.bind() For Dummies
Edits: I’d like to thank everyone for their feedback, it’s been rad! :) I learned a whole bunch and have made a few small edits to reflect this. The concepts discussed here are still the same though.
Let me give you an example of one of the silliest things that I was doing, all because I didn’t know there was a better way to do it. All the facepalms.
I’ve been writing a lot of module-based stuff (and eating a lot of ice cream) lately, and so it’s common that I’ll have an object like this:
Okay so this is a little `IceCream` object that has a list of flavors, as well as a new flavor to be added. We call the `addNewFlavor()` method and it loops through the existing flavors to make sure the new one doesn’t already exist in our list, using forEach.
The code above may not throw an error, but if we were to log the value of this.newFlavor right before that if statement in the forEach, it would return undefined. This is because of scoping — the anonymous function being passed to forEach has it’s own separate “this” scope separate from the IceCream object’s “this” scope.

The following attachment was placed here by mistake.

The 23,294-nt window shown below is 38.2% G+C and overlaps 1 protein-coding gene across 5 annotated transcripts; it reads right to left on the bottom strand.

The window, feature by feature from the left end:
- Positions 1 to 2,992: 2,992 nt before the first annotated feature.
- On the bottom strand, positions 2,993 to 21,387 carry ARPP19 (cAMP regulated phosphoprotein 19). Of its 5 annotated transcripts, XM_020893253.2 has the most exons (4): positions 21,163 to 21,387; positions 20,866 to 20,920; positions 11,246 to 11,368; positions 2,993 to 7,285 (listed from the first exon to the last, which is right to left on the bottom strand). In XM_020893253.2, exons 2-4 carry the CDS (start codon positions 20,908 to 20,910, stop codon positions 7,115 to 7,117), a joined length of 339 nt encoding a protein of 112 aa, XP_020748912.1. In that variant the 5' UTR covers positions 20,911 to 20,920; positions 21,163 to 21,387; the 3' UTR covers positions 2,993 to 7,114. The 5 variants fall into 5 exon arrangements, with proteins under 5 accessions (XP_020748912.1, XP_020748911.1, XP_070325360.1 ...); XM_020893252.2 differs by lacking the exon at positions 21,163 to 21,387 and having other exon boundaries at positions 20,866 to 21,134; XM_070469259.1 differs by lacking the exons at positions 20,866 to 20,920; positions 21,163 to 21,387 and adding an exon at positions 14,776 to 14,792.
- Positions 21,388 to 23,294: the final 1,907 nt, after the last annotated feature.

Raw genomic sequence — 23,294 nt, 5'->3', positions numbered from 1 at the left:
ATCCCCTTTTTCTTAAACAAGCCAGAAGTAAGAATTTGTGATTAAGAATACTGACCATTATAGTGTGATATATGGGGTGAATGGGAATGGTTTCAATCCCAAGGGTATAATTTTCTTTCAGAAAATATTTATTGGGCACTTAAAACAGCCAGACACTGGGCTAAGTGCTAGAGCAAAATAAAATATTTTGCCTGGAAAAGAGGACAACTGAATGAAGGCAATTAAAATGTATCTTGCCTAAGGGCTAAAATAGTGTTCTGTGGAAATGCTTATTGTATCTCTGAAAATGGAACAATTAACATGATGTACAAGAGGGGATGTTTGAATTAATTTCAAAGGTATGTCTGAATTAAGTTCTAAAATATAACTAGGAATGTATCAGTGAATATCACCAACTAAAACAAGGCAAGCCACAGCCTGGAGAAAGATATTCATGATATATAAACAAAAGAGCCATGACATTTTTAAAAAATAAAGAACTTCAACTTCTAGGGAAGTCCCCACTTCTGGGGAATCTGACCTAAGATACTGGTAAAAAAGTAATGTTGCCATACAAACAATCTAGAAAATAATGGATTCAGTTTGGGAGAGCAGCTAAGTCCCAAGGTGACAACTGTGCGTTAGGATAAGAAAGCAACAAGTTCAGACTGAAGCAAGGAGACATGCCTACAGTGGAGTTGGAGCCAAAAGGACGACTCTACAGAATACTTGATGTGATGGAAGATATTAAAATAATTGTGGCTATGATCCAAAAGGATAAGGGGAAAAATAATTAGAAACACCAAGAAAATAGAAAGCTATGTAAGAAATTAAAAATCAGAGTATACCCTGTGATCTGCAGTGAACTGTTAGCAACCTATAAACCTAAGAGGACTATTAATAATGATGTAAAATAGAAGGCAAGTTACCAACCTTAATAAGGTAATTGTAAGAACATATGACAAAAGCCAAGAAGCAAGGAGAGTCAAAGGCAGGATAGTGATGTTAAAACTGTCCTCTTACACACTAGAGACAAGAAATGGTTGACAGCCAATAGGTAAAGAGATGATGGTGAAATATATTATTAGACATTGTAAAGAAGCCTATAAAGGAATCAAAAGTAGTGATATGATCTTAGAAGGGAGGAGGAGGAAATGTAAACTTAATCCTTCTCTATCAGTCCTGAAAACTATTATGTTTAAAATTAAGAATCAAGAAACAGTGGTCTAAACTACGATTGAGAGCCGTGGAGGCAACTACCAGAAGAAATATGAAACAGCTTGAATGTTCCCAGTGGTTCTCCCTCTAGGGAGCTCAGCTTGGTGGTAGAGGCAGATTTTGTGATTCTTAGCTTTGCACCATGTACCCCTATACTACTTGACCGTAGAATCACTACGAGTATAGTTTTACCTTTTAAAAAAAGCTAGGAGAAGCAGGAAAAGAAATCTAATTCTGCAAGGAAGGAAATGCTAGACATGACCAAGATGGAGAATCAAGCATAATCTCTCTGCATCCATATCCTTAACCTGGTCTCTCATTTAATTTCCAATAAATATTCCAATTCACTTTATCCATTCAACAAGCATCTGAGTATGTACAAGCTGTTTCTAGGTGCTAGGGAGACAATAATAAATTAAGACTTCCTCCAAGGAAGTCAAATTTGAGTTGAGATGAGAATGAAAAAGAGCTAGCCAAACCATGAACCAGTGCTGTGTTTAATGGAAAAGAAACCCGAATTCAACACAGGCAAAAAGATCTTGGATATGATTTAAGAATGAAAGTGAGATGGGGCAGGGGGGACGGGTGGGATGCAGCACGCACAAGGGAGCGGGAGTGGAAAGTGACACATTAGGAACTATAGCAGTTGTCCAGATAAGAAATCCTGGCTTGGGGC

So like a jackass riding into battle without a horse, I re-wrote the “addNewFlavor” method to look something like this:
I’m essentially referencing “this” with a new variable, “context”, that is available from within the function we pass to forEach, which just sorta feels weird. Don’t worry though, there is a much nicer and cleaner way to do this, and it is by using the .bind() method.
Quickly, before I get into it, I’d like to make two quick points I learned after initially publishing this. First is that forEach accepts a second parameter that essentially does what we’re trying to do. Awesome, thanks for the tips guys. Second is that arrow functions in ES6 solves this for us :)
Okay so back to .bind(). It essentially (not true, but close enough) calls the function using whatever you provide to it as your “this” context. Lets see it in the wild:
Did you catch that? All we did was append `.bind(this)` to our expression and boom, everything runs as you’d expect. What .bind() is doing is essentially saying “this anonymous function will be called and the outer ‘this’ will be bound to the inner ‘this’,” which means that if you refer to ‘this’ inside of that anonymous forEach function you’ll actually be refering to the outer object. “this” is a really neat concept.